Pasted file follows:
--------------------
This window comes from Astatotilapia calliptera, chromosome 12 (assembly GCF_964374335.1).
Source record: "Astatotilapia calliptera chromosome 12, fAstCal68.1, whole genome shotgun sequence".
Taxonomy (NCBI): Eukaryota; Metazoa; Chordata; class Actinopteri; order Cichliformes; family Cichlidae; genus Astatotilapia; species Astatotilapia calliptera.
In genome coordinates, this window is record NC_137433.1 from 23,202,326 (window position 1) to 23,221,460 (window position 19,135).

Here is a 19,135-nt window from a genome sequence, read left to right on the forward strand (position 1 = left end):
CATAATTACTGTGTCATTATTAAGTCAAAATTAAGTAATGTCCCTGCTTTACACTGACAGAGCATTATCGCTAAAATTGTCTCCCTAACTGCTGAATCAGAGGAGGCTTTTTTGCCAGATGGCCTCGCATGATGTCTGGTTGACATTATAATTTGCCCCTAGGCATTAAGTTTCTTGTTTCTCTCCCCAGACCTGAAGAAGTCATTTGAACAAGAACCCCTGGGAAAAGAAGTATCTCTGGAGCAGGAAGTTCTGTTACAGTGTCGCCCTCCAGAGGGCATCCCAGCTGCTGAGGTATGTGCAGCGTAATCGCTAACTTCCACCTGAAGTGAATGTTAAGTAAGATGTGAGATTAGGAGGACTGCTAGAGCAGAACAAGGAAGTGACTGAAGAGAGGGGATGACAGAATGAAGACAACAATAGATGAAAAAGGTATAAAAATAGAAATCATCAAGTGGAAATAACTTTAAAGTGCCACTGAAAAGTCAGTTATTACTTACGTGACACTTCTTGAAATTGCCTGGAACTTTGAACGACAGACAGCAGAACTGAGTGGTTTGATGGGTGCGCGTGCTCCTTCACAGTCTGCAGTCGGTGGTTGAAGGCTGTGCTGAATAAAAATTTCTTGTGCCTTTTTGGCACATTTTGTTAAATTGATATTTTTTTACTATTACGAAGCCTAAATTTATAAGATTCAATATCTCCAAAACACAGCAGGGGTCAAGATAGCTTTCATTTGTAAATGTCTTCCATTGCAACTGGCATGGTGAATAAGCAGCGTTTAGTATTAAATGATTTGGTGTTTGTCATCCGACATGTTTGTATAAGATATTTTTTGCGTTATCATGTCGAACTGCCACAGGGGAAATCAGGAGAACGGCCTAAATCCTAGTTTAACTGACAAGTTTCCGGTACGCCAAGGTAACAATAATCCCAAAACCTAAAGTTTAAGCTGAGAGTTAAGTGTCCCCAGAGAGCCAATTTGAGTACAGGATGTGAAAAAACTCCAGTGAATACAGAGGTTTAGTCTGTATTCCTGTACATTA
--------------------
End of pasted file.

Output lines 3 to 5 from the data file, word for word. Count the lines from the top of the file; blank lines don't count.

Taxonomy (NCBI): Eukaryota; Metazoa; Chordata; class Actinopteri; order Cichliformes; family Cichlidae; genus Astatotilapia; species Astatotilapia calliptera.
In genome coordinates, this window is record NC_137433.1 from 23,202,326 (window position 1) to 23,221,460 (window position 19,135).

Here is a 19,135-nt window from a genome sequence, read left to right on the forward strand (position 1 = left end):